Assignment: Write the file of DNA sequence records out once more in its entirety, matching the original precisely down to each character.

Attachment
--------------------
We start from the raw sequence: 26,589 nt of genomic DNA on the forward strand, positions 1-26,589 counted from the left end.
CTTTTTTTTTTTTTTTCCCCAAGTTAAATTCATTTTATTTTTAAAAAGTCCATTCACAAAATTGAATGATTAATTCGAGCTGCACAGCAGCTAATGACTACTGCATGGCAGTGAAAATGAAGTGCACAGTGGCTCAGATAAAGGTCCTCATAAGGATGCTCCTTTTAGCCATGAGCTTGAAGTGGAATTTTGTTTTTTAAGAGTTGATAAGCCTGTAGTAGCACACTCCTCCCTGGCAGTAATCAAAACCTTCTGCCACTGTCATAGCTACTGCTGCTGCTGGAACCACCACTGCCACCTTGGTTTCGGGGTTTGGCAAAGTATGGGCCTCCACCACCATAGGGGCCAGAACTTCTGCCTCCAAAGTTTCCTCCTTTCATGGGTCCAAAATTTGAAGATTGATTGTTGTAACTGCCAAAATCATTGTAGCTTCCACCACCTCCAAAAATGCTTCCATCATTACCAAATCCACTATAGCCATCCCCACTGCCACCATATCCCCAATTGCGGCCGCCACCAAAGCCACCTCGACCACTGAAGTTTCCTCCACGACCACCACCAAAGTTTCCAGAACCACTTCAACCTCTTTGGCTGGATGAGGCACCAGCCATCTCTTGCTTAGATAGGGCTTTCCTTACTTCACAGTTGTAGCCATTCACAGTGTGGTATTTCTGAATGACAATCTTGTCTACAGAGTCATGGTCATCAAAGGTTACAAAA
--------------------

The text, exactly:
We start from the raw sequence: 26,589 nt of genomic DNA on the forward strand, positions 1-26,589 counted from the left end.
CTTTTTTTTTTTTTTTCCCCAAGTTAAATTCATTTTATTTTTAAAAAGTCCATTCACAAAATTGAATGATTAATTCGAGCTGCACAGCAGCTAATGACTACTGCATGGCAGTGAAAATGAAGTGCACAGTGGCTCAGATAAAGGTCCTCATAAGGATGCTCCTTTTAGCCATGAGCTTGAAGTGGAATTTTGTTTTTTAAGAGTTGATAAGCCTGTAGTAGCACACTCCTCCCTGGCAGTAATCAAAACCTTCTGCCACTGTCATAGCTACTGCTGCTGCTGGAACCACCACTGCCACCTTGGTTTCGGGGTTTGGCAAAGTATGGGCCTCCACCACCATAGGGGCCAGAACTTCTGCCTCCAAAGTTTCCTCCTTTCATGGGTCCAAAATTTGAAGATTGATTGTTGTAACTGCCAAAATCATTGTAGCTTCCACCACCTCCAAAAATGCTTCCATCATTACCAAATCCACTATAGCCATCCCCACTGCCACCATATCCCCAATTGCGGCCGCCACCAAAGCCACCTCGACCACTGAAGTTTCCTCCACGACCACCACCAAAGTTTCCAGAACCACTTCAACCTCTTTGGCTGGATGAGGCACCAGCCATCTCTTGCTTAGATAGGGCTTTCCTTACTTCACAGTTGTAGCCATTCACAGTGTGGTATTTCTGAATGACAATCTTGTCTACAGAGTCATGGTCATCAAAGGTTACAAAA